I already knew most of the stuff in this movie, but I’m a sucker for documentaries. It’s a shame there are so few good documentaries out there.
The copyright on this movie is 1997, but it was in the new release section of my local video store here in Japan. Maybe it is just getting released in Japan now because of the recent renewed interest in Che Guevara here.
Like most student radical wannabes, I went through a Che Guevara stage. Initially I started wearing Che Guevara T-shirts just because it got approval from all the right sort of people, and also managed to upset all the people I wanted to upset. However as a history nerd and bookworm, it wasn’t too long before I had spent a couple nights in the library reading up on everything Che related.
There’s a lot to admire about Che Guevara. However the fact that he presided over firing squads is always a bit troubling. The documentary mentions this briefly and (because this was originally a French film) compares Che’s revolutionary zeal to Saint Just.
The more I thought about it, the comparison seems apt on many levels. Perhaps Che Guevara was the Saint Just of the 20th Century. Both were renowned for their good looks and eloquence. Both were famous for being the right hand man of someone else. Both were absolutely convinced of the justice of the justice of their actions and both left a violent legacy which is somewhat at odds with their humanitarian rhetoric. Both were captured, executed, and after their death both became either matyrs to some and demons to others.
The film implies that Che only ordered the execution of Batista’s former torturers, and that he was under tremendous pressure from the population to do so. I’m going to have to double check this, because I was under the impression that some political dissidents were included in those executions as well. (Or can someone out there set me straight?)
Even if the executed were all former torturers, I think the Cuban revolution would have done better to do as Sandinista leader Tomas Borge who, after the revolution in Nicaragua,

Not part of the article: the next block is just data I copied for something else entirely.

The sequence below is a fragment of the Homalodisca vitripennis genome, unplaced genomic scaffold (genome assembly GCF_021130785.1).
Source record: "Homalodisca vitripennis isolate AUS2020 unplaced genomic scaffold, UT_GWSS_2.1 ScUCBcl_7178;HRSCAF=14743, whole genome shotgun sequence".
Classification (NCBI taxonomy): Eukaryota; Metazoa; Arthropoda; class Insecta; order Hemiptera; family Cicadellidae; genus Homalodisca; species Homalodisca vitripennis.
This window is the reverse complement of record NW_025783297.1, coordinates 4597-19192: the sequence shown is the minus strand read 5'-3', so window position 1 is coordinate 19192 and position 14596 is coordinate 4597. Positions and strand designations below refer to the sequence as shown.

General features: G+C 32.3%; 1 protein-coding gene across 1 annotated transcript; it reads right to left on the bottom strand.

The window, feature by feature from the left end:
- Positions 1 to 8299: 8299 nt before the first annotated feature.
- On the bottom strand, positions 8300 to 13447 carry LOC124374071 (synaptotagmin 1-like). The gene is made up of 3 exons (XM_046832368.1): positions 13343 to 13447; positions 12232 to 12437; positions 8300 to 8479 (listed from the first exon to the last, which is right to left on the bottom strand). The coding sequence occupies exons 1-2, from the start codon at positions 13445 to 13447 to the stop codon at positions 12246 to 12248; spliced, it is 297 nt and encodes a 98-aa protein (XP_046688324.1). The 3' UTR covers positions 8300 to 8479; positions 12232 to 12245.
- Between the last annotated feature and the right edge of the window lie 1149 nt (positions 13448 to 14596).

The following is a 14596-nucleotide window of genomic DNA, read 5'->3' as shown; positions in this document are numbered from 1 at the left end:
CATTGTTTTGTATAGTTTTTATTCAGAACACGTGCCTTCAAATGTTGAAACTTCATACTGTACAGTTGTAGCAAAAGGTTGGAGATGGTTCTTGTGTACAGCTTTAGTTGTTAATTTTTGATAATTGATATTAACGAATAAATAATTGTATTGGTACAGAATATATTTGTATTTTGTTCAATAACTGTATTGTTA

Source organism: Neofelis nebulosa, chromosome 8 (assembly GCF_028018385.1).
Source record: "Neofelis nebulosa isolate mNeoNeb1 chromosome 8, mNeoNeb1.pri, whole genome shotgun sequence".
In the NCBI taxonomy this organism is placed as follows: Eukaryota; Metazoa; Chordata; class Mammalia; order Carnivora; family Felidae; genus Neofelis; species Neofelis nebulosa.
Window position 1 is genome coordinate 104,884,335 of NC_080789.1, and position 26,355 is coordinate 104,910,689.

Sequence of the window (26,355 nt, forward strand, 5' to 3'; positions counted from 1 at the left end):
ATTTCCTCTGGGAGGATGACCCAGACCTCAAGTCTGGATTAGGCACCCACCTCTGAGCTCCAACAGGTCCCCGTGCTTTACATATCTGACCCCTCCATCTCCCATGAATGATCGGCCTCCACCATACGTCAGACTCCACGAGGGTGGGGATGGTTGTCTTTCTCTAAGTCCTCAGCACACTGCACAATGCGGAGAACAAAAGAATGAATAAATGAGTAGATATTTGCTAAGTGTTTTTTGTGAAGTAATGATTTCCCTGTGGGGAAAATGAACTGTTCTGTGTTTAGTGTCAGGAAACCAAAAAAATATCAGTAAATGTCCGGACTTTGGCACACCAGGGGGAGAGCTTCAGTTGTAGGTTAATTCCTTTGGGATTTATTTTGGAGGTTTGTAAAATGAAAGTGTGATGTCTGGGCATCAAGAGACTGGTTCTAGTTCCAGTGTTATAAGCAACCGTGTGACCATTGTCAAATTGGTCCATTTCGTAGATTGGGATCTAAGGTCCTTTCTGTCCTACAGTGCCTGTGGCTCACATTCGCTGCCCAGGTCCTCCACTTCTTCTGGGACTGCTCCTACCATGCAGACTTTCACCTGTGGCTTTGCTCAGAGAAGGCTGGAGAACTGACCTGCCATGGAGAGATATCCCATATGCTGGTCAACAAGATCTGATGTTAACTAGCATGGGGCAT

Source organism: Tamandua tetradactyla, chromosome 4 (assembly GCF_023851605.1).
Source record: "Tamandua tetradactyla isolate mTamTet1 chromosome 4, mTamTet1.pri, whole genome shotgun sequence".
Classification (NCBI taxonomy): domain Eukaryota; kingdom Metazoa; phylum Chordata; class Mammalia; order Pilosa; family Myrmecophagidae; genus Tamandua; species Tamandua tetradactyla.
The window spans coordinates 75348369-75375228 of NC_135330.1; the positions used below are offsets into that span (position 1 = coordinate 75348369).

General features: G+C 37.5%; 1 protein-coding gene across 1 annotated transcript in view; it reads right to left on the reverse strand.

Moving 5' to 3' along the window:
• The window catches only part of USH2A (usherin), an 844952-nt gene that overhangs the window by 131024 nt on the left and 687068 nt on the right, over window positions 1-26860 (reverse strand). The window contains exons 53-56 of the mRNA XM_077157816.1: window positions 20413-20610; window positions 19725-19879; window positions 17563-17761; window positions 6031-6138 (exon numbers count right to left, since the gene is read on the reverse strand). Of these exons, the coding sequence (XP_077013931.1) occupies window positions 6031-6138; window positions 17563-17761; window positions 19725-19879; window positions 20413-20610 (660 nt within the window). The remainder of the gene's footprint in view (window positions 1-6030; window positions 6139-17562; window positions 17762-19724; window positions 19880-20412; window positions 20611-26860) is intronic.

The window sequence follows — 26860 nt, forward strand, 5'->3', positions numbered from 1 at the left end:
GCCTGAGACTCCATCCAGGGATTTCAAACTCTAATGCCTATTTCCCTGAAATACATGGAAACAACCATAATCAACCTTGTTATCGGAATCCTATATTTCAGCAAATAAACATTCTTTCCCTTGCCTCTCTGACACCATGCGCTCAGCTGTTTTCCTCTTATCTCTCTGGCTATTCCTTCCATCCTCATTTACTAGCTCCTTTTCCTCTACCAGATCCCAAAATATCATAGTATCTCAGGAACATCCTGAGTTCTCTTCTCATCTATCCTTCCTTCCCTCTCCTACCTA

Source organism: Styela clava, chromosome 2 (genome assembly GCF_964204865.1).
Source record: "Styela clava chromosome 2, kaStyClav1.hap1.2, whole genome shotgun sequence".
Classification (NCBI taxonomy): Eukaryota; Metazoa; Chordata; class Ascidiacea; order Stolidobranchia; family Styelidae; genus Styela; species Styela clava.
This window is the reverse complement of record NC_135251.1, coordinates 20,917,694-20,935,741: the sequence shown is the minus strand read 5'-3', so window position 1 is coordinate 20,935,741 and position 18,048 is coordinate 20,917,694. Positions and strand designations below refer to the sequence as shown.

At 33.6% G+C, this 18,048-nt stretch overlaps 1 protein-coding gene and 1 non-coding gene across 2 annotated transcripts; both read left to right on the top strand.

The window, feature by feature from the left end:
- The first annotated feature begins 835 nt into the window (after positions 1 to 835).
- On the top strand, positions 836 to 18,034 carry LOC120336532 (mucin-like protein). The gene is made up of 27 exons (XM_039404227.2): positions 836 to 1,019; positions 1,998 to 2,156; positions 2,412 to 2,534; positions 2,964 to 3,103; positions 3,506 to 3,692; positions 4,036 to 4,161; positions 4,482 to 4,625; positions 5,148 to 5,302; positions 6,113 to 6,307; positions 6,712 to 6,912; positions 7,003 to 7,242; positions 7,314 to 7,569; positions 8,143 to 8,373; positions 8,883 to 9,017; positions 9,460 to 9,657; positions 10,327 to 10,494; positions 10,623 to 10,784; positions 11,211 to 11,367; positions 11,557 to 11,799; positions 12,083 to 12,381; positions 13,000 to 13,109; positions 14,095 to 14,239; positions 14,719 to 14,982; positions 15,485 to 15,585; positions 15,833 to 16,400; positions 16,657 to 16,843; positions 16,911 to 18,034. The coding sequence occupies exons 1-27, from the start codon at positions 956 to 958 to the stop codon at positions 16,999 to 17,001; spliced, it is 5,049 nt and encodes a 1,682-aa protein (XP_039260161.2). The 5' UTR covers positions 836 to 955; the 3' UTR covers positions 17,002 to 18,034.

walked into the prison and found the national guard soldiers of Somoza who had castrated him, had killed his wife, and had forced him to watch while seventeen men gang raped and then killed his daughter. Borge embraced them and told them he forgave them, and let them go free.
Or follow the advice of Thomas Paine, who once said before the French Revolutionary convention, “[When future historians talk about this revolution] I would rather report 100 errors of mercy than 1 error of vengeance” (unfortunately the French didn’t listen to him either).
But do I feel guilty for wearing Che Guevara shirts? I suppose no more than I feel about wearing Calvin College shirts, even though John Calvin had Michael Servitus burned at the stake. I believe it is possible to embrace the ideals a man stood for without having to defend every low point of his life. (As Saint Just was being lead to the guillotine, he pointed to a copy of “The Rights of Man” on the wall and said, “At least you’ll still have this to thank us for.”)
All this is only 2 minutes of the film, but I wanted to get this discussion out of the way before moving on to the rest of documentary.
As mentioned above, I didn’t learn a lot new from this film. Someone who didn’t know anything about Che Guevara would probably get a lot more out of the film. Nevertheless it was an enjoyable enough 90 minutes. As with any documentary film, the best part is the old documentary footage that you can’t see by reading a book. Unfortunately, like a lot of documentaries, this film relied more on interviews than old video clips, but there was some footage of Che Guevara as a child (apparently his dad was one of the few people back then who had a home video camera). And of course footage of the famous bearded cigar smoking Che triumphant after the revolution. And some footage from the trial of Regis Debray in Bolivia. (Again perhaps because this is a French film, there is an emphasis Regis Debray’s trial).
The part of the movie I found most interesting was about Che’s adventures in the Belgian Congo, brief though that part was, because it was something I knew nothing about.
I would recommend this film, but I suppose recommending a documentary is pointless. If you like documentaries, and if you are interested in the subject matter, than I imagine you’ll seek this out regardless of my recommendation or lack of. And if you don’t like documentaries, then there’s not really much of a point, is there?
Link of the Day
There's a nice little article here on Peace Presence, a group I was involved with during the 8 months or so I was back in the U.S.
Speaking of which, Peace Presence has updated their photosite. If you scroll down a few pictures, you can see a picture of me holding my sign here.